Viewpoint: A New Year's resolution to donate a kidney

Dr Giles Smith was inspired to become a kidney donor and he explains what the process involved.

Dr Giles Smith donated one of his kidneys
Dr Giles Smith donated one of his kidneys

On New Year's Day 2010 as I did my morning jog listening to Radio 4, I stopped to listen to an inspirational lady who had donated a kidney to someone she did not know, and I decided that this was for me. 

I had previously donated over 60 pints of blood until a car accident made me ineligible for further donations. It is impossible to thank the NHS or the people who rescued me enough – it took nearly two hours to extricate me from the wreck of my Nissan which lost control on an icy corner. A passing GP had a chest drain and called her anaesthetist husband from bed to insert it.  

As a GP the most time consuming and chronic patients were those on renal dialysis and it seemed a fair return to give someone else a life. I contacted our local transplant unit and had an appointment with their coordinator nurse, who looked after me throughout the 18-month process. 

My wife and family were naturally upset, but my mind was made up.

Initial consultations

Initially the consultations and tests were straightforward but increasingly they became intrusive and painful. Counsellors, physicians and surgeons all needed the reassurance that the kidney was sound and coming from someone with a sound mind. The psychiatrist was not amused when I started with 'you must think I’m mad to do this'!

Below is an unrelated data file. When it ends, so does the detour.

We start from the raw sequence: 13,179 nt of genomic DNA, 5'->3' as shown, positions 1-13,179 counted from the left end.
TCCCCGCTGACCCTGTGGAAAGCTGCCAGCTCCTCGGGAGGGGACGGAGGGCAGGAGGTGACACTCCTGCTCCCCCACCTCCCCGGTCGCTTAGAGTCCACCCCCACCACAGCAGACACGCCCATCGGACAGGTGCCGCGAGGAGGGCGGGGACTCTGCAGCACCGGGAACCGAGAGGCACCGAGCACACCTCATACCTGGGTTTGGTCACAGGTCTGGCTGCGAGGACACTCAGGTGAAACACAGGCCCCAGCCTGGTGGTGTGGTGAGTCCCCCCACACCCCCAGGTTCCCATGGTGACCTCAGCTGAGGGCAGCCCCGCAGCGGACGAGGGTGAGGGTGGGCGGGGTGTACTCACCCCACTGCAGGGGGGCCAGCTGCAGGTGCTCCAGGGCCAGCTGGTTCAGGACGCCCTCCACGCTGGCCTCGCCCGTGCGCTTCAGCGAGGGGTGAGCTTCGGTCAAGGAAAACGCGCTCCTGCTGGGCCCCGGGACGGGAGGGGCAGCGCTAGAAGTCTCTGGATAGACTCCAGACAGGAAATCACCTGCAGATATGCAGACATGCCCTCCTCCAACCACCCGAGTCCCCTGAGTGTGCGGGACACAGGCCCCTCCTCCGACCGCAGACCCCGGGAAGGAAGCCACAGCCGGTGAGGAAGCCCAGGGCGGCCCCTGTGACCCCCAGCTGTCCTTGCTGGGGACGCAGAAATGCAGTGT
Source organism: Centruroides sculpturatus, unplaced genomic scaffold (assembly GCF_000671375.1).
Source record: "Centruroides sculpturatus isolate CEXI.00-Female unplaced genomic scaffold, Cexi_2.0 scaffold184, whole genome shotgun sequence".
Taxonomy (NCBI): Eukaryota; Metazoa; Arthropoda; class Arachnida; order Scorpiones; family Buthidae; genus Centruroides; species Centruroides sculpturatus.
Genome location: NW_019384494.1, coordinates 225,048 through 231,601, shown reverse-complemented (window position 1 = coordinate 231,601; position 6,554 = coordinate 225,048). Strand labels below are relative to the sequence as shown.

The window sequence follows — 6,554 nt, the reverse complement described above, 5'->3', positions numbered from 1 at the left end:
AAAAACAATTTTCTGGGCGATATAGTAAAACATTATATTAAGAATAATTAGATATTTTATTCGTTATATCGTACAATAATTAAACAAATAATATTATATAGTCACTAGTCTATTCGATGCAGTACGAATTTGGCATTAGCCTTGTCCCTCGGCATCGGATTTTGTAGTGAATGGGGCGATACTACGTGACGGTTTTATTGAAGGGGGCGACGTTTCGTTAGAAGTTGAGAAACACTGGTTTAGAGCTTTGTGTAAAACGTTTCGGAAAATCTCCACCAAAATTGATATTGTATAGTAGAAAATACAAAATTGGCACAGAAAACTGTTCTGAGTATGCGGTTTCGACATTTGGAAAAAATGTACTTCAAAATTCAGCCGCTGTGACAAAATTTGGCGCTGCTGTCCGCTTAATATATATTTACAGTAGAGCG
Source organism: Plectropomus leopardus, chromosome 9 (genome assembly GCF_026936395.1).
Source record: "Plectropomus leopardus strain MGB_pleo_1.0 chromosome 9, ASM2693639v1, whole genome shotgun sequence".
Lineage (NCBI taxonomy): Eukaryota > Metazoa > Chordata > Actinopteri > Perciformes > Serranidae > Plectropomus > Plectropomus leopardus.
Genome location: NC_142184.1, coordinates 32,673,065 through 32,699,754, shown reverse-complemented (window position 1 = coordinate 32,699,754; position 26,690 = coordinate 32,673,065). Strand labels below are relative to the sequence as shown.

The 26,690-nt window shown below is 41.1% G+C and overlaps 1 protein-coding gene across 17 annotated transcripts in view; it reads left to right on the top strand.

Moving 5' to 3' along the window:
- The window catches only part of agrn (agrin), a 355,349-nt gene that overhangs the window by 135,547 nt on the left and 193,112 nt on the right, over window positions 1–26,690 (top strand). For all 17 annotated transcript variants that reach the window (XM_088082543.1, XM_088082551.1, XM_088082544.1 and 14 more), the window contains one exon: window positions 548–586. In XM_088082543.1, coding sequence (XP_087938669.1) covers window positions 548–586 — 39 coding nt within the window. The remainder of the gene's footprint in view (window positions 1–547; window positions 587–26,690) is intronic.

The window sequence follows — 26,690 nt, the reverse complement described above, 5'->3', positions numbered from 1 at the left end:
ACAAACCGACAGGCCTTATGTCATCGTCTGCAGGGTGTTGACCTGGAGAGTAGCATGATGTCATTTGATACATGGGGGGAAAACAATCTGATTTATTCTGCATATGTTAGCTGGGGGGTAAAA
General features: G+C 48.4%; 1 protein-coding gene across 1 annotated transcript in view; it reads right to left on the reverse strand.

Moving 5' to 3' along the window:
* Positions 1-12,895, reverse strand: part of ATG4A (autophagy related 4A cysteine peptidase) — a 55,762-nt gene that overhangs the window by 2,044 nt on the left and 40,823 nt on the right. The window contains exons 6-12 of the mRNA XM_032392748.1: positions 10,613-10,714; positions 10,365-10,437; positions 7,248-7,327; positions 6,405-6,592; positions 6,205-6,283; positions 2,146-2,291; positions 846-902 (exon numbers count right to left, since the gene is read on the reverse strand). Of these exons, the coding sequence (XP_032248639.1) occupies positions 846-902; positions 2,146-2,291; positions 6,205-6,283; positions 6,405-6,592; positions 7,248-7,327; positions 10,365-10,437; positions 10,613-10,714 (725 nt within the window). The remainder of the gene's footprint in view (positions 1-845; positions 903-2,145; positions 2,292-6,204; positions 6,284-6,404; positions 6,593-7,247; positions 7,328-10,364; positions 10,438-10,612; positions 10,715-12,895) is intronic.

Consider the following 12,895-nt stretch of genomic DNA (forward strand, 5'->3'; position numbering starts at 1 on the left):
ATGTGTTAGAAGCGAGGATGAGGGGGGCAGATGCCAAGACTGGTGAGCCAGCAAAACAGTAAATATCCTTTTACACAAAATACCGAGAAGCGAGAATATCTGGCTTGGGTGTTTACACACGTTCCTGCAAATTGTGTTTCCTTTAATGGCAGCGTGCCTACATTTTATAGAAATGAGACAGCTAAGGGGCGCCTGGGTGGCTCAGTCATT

A MAG3 split function test showed the right kidney was providing 42% of my total renal function. The final test, the renal arteriogram, was taken with blood everywhere from an arterial puncture, and showed a single artery to the right kidney, making it amenable to a laparoscopic nephrectomy.

My wife sometimes felt unsupported and the independent assessor of the Human Tissue Authority asked the co-ordinator to put us in contact with another donor’s wife, which helped, but neither of us could adequately prepare for the big operation. 

As the date approached my anxiety grew, not only because of worry for my family but also an increasing sense of failure. Chest pain, sweats and insomnia were all new experiences made worse as they were entirely of my own making. I was also very aware of the waste of precious resources if it all failed.

The operation

Final cross matching was completed, as well as more blood tests for research trials. As the date approached lots of gardening had to be done as well as final instructions as to the position of the stop-cocks etc around the house. 

After ‘the last’ family lunch we arrived at the hospital to find the ward full, so I was seen in the waiting area until a bed was found.

I managed only three hours sleep before my wife arrived to escort me down the miles of corridors to the theatre. The four-hour operation went well and I awoke on the ward feeling quite perky but I finally had to get up at 4am for some painkillers from the nurses’ station.

My wife took me home the next afternoon for some sleep, albeit intermittent as the remaining kidney seemed to be working for both. 

Once home, interest in me from the medical team rather drained. I suppose I was supposed to know that seven days was too early to start jogging again and that at nine days it was silly to lift the ride-on lawn mower when it became stuck.

My appreciation

I am writing this to show my appreciation for all the care given by the transplant team. If you are fit, have the time and the inclination then it is something that is worth considering. But asked if I would do it again, well perhaps no – I need the other one.

  • Dr Smith is a retired GP.

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